the singers and dancers they bring along with them.

MOST BUNGLED PROGRAM: The CBC’s coverage of the federal election. “And now we go to Prince Albert,” Norman Depoe would say, as they went to Ottawa. Then Depoe would beef about his producer in public. Vote tallies went up and down like stock-prices, and Peter Regenestrief, the baffled prognosticator, blushed in the corner. Chaos! By contrast, the CTV coverage, featuring the calm and articulate Charles Lynch, was immaculate. But all television is now rushing so madly everywhere to deliver the results a split-second sooner than the rival network — results that are going to be with us for years to come — that it’s stumbling over its own toes. Slow down, fellows!

STEADIEST BAD TASTE: People In Conflict. Here is the advice-column carried to its ultimate. Three “experts'* — you know, social workers — sit around a table and listen to amateur actors present the opposing cases of people who can’t get along with each other. (One show purported to have two men each claiming paternity of the same illegitimate child.) Bad enough. But then the “experts” — would a qualified person really do such a thing? — presume to tell these troubled souls how to straighten out their lives. Can any anguished human being’s problems be solved by another human being after a 10-minute interview? I don’t think so. And I think it’s demeaning to suggest they can.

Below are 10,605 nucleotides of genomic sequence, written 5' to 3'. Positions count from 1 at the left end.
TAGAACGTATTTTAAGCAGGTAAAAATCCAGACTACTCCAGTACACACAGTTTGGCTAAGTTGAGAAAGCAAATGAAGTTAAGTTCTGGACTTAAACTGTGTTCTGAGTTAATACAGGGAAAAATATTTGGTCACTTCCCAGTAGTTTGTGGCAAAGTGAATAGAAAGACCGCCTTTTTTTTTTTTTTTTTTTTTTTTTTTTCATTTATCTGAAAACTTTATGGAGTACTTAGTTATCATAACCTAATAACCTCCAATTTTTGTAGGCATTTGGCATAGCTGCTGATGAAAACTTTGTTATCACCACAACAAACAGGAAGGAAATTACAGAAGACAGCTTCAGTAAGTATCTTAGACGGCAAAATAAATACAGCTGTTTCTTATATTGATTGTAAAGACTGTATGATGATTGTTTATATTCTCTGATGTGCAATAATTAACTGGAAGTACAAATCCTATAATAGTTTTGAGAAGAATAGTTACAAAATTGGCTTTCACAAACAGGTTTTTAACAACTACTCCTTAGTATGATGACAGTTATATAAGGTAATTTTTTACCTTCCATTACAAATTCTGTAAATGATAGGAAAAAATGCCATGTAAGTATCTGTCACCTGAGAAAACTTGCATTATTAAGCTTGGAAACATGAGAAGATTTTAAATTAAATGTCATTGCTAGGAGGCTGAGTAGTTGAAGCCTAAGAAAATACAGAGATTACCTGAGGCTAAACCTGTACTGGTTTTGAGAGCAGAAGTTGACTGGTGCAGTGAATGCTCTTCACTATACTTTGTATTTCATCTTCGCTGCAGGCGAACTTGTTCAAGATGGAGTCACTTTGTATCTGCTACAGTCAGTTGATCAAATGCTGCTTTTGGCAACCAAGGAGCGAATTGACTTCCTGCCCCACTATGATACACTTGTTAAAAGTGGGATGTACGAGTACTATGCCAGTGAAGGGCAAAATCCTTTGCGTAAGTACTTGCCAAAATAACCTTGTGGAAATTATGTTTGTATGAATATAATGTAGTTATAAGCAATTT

OUTSTANDING PROGRAM: This Hour Has Seven Days. It may sometimes be a headache, but it never is a bore. If I were to make one award for an individual’s achievements on television in 1965, it would go to one of Seven Days’ staff, too: Beryl Fox, for her reportage in film. This year, Miss Fox performed a very difficult feat: she produced a film — on Viet Nam — that was every bit as good as her triumph of last season on Mississippi. I don’t know where she’ll go next, but I’m sure her report will be first-rate television. She is one of the reasons why Seven Days is the best show of its type in the world, even when it sometimes doesn’t appear to be certain what that type is. PETER GZOWSKI